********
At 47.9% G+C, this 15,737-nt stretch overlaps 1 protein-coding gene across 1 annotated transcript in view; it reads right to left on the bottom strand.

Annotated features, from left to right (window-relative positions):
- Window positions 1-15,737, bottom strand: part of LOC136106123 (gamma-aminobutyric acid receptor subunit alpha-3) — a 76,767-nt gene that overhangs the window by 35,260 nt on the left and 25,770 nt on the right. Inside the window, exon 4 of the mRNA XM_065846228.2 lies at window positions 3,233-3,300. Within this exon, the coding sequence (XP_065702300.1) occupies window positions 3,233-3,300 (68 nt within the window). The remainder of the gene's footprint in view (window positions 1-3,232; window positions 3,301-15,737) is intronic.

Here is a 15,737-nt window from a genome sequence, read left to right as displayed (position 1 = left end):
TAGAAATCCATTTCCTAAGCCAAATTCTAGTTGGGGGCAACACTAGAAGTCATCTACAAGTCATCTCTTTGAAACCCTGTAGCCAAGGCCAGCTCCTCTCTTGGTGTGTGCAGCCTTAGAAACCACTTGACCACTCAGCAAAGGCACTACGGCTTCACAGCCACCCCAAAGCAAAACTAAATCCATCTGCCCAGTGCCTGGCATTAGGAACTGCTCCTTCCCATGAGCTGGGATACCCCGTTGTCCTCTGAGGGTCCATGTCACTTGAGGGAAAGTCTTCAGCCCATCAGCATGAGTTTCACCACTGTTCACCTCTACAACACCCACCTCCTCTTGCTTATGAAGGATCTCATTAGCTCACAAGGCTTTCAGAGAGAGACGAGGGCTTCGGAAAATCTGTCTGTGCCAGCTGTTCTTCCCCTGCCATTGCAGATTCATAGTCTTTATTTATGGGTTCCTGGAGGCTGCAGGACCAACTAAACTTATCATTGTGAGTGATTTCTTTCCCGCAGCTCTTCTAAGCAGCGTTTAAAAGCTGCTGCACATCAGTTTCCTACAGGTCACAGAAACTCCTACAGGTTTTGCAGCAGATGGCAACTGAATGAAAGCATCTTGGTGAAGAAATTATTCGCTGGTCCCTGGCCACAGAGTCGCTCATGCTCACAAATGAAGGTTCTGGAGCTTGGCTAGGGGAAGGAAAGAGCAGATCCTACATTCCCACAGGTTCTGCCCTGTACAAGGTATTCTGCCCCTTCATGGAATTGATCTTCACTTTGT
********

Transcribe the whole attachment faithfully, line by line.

At 47.9% G+C, this 15,737-nt stretch overlaps 1 protein-coding gene across 1 annotated transcript in view; it reads right to left on the bottom strand.

Annotated features, from left to right (window-relative positions):
- Window positions 1-15,737, bottom strand: part of LOC136106123 (gamma-aminobutyric acid receptor subunit alpha-3) — a 76,767-nt gene that overhangs the window by 35,260 nt on the left and 25,770 nt on the right. Inside the window, exon 4 of the mRNA XM_065846228.2 lies at window positions 3,233-3,300. Within this exon, the coding sequence (XP_065702300.1) occupies window positions 3,233-3,300 (68 nt within the window). The remainder of the gene's footprint in view (window positions 1-3,232; window positions 3,301-15,737) is intronic.

Here is a 15,737-nt window from a genome sequence, read left to right as displayed (position 1 = left end):
TAGAAATCCATTTCCTAAGCCAAATTCTAGTTGGGGGCAACACTAGAAGTCATCTACAAGTCATCTCTTTGAAACCCTGTAGCCAAGGCCAGCTCCTCTCTTGGTGTGTGCAGCCTTAGAAACCACTTGACCACTCAGCAAAGGCACTACGGCTTCACAGCCACCCCAAAGCAAAACTAAATCCATCTGCCCAGTGCCTGGCATTAGGAACTGCTCCTTCCCATGAGCTGGGATACCCCGTTGTCCTCTGAGGGTCCATGTCACTTGAGGGAAAGTCTTCAGCCCATCAGCATGAGTTTCACCACTGTTCACCTCTACAACACCCACCTCCTCTTGCTTATGAAGGATCTCATTAGCTCACAAGGCTTTCAGAGAGAGACGAGGGCTTCGGAAAATCTGTCTGTGCCAGCTGTTCTTCCCCTGCCATTGCAGATTCATAGTCTTTATTTATGGGTTCCTGGAGGCTGCAGGACCAACTAAACTTATCATTGTGAGTGATTTCTTTCCCGCAGCTCTTCTAAGCAGCGTTTAAAAGCTGCTGCACATCAGTTTCCTACAGGTCACAGAAACTCCTACAGGTTTTGCAGCAGATGGCAACTGAATGAAAGCATCTTGGTGAAGAAATTATTCGCTGGTCCCTGGCCACAGAGTCGCTCATGCTCACAAATGAAGGTTCTGGAGCTTGGCTAGGGGAAGGAAAGAGCAGATCCTACATTCCCACAGGTTCTGCCCTGTACAAGGTATTCTGCCCCTTCATGGAATTGATCTTCACTTTGT